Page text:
State prison officers stretched thin in South Texas
Statewide staffing shortages at state prisons are being felt locally as correctional officers from Hidalgo County are being required to temporarily staff a maximum-security prison 200 miles away.
Correctional officers at the Manuel A. Segovia Unit, a minimum-security prison in Edinburg, met with state Sens. Juan “Chuy” Hinojosa, D-McAllen, and Eddie Lucio Jr., D-Brownsville, on Sept. 6 to discuss concerns over the Texas Department of Criminal Justice mandating that officers spend one of their monthly work cycles at the John B. Connally Unit in Kenedy County. Correctional officers from the Reynaldo V. Lopez State Jail, also in Edinburg, have subsequently raised similar concerns.
Arminda Garza, the Republican candidate for Precinct 3, Place 2 Justice of the Peace on November’s ballot, organized the meeting after an officer from the Segovia unit approached her with concerns over the mandate. More than 20 officers attended the meeting, according to a memo written by Hinojosa’s chief of staff sent to TDCJ Executive Director Bryan Collier.
Officers were first given the option of volunteering to work overtime shifts at the Connally unit, but it became mandatory Sept. 7, the memo states.
“One female officer who has breast cancer (who was not present at the meeting) expressed her concerns about not being able to make it to chemo treatments and she was told it wasn’t their problem,” the memo notes. “Another officer is currently a single parent to his two small daughters. His wife was deported and he expressed concerns about not having anyone to look after them. He was told to figure something out.”
Another concern raised in the memo is that officers were not provided training to transition between staffing low-level security jails and prisons to the highest-level facility, and Garza said officers have faced retaliation from their supervisors for speaking out against the policy.
Roger Bowers, senior warden for both the Segovia and Lopez facilities, declined to be interviewed and directed The Monitor to TDCJ Communications Director Jeremy Desel, who said that since March the agency has asked volunteers from both the Segovia unit and Lopez state jail to work a full shift rotation at the Connally unit. He denied reports that officers have been required to work shifts at the Connally unit, but noted Wednesday he “didn’t have any reason to believe that they won’t be mandatory as of this week.”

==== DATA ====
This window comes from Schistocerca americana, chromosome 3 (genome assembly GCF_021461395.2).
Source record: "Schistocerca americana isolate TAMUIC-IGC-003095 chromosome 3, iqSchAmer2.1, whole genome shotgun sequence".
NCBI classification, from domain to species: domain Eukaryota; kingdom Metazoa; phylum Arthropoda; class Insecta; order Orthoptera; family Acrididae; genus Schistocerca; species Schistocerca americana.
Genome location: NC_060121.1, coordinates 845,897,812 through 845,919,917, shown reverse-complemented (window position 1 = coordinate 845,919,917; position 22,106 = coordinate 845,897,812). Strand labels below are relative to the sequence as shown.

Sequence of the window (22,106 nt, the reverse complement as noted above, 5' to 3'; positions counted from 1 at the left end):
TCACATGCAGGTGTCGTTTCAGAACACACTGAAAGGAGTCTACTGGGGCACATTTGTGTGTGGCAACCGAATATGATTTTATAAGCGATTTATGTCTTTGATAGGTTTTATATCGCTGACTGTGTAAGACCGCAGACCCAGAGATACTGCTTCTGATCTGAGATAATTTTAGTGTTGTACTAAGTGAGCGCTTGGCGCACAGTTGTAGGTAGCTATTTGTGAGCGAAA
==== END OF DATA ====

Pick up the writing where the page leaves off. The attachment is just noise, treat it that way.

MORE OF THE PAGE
According to a Sept. 10 letter Collier sent to Hinojosa and Lucio, 32 percent of correctional officer positions at the Connally unit are unfilled.
“Given the immediate need, the TDCJ is utilizing staff from the Lopez state jail and Segovia unit to work at the prison in Kenedy,” Collier wrote. “Consideration is given to those who have personal, medical and family circumstances that arise … (and) correctional officers throughout the system receive the same security training allowing the agency to employ them at facilities across the state.”
The letter, however, did not specify whether staff were being asked to volunteer or ordered to work at the Connally unit.
If a TDCJ facility is experiencing a staffing shortfall, the agency will first offer correctional officers at that facility the opportunity to volunteer to work overtime shifts, Desel said. If the shortage continues, officers from nearby facilities will be assigned shifts there on a day-by-day basis.
If the need persists, “the agency will use officers from all over the state,” with volunteers being used first and if that is insufficient, officers will be required to work a full shift rotation there.
According to a Standard Operating Procedure memo the warden issued to his correctional officers Sept. 12, which the The Monitor obtained, “Should the need arise … security staff will be mandatorily reassigned temporarily alphabetically, in groups of 10 per shift daily, four days at a time.” An SOP Bowers issued Sept. 14 bumped the number of officers reassigned by mandate to “groups of 20 per shift, six days at a time.”